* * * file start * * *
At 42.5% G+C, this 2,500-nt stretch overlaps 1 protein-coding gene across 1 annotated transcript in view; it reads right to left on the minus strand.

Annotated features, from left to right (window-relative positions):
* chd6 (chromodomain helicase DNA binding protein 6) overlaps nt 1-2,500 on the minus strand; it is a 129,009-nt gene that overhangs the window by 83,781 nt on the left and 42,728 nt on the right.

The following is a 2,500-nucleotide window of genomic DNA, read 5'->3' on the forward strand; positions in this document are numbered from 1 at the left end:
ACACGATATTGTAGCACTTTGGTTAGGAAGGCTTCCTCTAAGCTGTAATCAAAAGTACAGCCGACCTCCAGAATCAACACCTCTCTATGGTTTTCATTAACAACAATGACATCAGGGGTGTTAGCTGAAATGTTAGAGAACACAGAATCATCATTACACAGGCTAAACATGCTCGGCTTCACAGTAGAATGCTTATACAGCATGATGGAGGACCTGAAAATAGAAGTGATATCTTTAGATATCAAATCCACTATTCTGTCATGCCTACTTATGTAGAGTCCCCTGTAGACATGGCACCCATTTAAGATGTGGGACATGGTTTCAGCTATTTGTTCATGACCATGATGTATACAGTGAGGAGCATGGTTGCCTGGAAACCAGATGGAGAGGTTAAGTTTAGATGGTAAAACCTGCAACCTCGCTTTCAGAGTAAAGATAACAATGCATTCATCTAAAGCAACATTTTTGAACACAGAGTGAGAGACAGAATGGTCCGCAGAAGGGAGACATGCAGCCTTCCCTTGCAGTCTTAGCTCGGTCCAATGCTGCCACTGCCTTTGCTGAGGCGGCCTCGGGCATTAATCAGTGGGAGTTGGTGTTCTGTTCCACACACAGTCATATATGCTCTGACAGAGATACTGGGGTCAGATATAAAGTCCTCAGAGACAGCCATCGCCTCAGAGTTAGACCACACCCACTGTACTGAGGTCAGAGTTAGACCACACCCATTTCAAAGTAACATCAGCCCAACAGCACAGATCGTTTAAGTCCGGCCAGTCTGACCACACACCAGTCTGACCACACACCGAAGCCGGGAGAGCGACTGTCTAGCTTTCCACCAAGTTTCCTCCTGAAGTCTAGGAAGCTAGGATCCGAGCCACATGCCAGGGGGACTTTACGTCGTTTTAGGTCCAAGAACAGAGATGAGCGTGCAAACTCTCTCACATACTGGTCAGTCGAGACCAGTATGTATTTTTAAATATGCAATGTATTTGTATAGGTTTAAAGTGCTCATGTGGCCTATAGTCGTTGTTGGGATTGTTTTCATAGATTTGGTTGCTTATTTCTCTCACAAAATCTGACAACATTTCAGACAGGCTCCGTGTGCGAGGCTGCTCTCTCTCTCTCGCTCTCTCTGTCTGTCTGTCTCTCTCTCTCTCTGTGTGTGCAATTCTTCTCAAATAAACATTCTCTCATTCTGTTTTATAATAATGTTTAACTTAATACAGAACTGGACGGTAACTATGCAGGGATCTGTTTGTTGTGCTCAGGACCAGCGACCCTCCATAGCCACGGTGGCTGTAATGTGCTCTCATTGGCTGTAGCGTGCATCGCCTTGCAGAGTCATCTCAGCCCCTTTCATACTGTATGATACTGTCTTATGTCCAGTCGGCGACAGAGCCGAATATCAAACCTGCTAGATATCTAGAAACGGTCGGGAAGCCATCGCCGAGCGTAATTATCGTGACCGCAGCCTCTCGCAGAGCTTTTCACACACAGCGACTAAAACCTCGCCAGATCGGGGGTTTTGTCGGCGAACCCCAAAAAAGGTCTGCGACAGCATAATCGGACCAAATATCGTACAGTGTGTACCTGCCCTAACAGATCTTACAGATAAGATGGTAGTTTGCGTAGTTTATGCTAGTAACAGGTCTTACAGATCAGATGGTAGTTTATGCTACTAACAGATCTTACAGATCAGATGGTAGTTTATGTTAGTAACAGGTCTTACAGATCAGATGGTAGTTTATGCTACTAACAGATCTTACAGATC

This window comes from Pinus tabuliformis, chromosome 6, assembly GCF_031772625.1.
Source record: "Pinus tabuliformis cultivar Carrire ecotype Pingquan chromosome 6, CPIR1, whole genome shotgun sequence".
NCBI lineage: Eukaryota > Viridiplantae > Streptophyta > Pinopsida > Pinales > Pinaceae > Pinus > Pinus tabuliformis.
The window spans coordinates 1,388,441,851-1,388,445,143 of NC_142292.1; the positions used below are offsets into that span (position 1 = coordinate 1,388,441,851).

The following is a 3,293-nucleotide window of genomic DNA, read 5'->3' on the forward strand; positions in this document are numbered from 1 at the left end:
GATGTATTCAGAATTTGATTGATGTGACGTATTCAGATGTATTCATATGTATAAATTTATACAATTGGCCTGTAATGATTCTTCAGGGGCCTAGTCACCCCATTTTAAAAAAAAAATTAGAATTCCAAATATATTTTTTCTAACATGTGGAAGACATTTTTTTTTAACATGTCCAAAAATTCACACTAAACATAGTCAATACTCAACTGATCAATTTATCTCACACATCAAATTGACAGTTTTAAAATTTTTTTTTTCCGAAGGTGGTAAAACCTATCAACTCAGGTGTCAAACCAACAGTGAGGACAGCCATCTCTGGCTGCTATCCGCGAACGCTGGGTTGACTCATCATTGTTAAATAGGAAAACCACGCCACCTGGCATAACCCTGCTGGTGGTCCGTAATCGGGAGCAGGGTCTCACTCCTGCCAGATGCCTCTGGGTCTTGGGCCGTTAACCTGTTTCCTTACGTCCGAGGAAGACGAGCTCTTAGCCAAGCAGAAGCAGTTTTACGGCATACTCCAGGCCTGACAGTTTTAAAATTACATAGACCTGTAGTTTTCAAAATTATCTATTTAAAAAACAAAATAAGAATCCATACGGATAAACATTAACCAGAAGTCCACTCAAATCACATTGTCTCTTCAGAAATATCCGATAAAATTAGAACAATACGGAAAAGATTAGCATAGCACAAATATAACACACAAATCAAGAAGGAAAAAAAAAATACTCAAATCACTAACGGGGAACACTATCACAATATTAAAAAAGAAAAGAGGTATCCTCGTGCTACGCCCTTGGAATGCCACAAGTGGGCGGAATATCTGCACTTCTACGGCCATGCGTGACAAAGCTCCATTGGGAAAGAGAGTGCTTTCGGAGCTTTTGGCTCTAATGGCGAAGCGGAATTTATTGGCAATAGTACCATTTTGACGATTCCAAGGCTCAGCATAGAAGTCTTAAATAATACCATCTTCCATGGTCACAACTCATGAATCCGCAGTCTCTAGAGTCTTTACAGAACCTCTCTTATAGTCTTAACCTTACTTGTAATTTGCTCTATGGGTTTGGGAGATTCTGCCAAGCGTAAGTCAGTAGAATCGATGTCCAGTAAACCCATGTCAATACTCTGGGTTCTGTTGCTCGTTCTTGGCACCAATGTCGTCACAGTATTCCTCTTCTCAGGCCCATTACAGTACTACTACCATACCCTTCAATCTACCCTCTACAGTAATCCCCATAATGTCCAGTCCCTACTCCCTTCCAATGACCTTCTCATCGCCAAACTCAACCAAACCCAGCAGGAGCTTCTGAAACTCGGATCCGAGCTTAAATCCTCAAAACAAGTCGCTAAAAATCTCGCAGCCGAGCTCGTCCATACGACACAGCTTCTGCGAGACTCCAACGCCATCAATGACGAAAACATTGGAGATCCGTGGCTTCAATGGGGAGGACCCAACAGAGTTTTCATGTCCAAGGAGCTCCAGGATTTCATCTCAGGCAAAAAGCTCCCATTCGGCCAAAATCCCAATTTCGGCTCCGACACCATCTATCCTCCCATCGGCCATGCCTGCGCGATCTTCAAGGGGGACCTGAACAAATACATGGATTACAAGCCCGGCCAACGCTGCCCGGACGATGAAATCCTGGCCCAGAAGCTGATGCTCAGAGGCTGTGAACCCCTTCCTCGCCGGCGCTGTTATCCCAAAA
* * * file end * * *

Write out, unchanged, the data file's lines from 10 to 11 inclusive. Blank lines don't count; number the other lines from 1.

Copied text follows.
The following is a 3,293-nucleotide window of genomic DNA, read 5'->3' on the forward strand; positions in this document are numbered from 1 at the left end:
GATGTATTCAGAATTTGATTGATGTGACGTATTCAGATGTATTCATATGTATAAATTTATACAATTGGCCTGTAATGATTCTTCAGGGGCCTAGTCACCCCATTTTAAAAAAAAAATTAGAATTCCAAATATATTTTTTCTAACATGTGGAAGACATTTTTTTTTAACATGTCCAAAAATTCACACTAAACATAGTCAATACTCAACTGATCAATTTATCTCACACATCAAATTGACAGTTTTAAAATTTTTTTTTTCCGAAGGTGGTAAAACCTATCAACTCAGGTGTCAAACCAACAGTGAGGACAGCCATCTCTGGCTGCTATCCGCGAACGCTGGGTTGACTCATCATTGTTAAATAGGAAAACCACGCCACCTGGCATAACCCTGCTGGTGGTCCGTAATCGGGAGCAGGGTCTCACTCCTGCCAGATGCCTCTGGGTCTTGGGCCGTTAACCTGTTTCCTTACGTCCGAGGAAGACGAGCTCTTAGCCAAGCAGAAGCAGTTTTACGGCATACTCCAGGCCTGACAGTTTTAAAATTACATAGACCTGTAGTTTTCAAAATTATCTATTTAAAAAACAAAATAAGAATCCATACGGATAAACATTAACCAGAAGTCCACTCAAATCACATTGTCTCTTCAGAAATATCCGATAAAATTAGAACAATACGGAAAAGATTAGCATAGCACAAATATAACACACAAATCAAGAAGGAAAAAAAAAATACTCAAATCACTAACGGGGAACACTATCACAATATTAAAAAAGAAAAGAGGTATCCTCGTGCTACGCCCTTGGAATGCCACAAGTGGGCGGAATATCTGCACTTCTACGGCCATGCGTGACAAAGCTCCATTGGGAAAGAGAGTGCTTTCGGAGCTTTTGGCTCTAATGGCGAAGCGGAATTTATTGGCAATAGTACCATTTTGACGATTCCAAGGCTCAGCATAGAAGTCTTAAATAATACCATCTTCCATGGTCACAACTCATGAATCCGCAGTCTCTAGAGTCTTTACAGAACCTCTCTTATAGTCTTAACCTTACTTGTAATTTGCTCTATGGGTTTGGGAGATTCTGCCAAGCGTAAGTCAGTAGAATCGATGTCCAGTAAACCCATGTCAATACTCTGGGTTCTGTTGCTCGTTCTTGGCACCAATGTCGTCACAGTATTCCTCTTCTCAGGCCCATTACAGTACTACTACCATACCCTTCAATCTACCCTCTACAGTAATCCCCATAATGTCCAGTCCCTACTCCCTTCCAATGACCTTCTCATCGCCAAACTCAACCAAACCCAGCAGGAGCTTCTGAAACTCGGATCCGAGCTTAAATCCTCAAAACAAGTCGCTAAAAATCTCGCAGCCGAGCTCGTCCATACGACACAGCTTCTGCGAGACTCCAACGCCATCAATGACGAAAACATTGGAGATCCGTGGCTTCAATGGGGAGGACCCAACAGAGTTTTCATGTCCAAGGAGCTCCAGGATTTCATCTCAGGCAAAAAGCTCCCATTCGGCCAAAATCCCAATTTCGGCTCCGACACCATCTATCCTCCCATCGGCCATGCCTGCGCGATCTTCAAGGGGGACCTGAACAAATACATGGATTACAAGCCCGGCCAACGCTGCCCGGACGATGAAATCCTGGCCCAGAAGCTGATGCTCAGAGGCTGTGAACCCCTTCCTCGCCGGCGCTGTTATCCCAAAA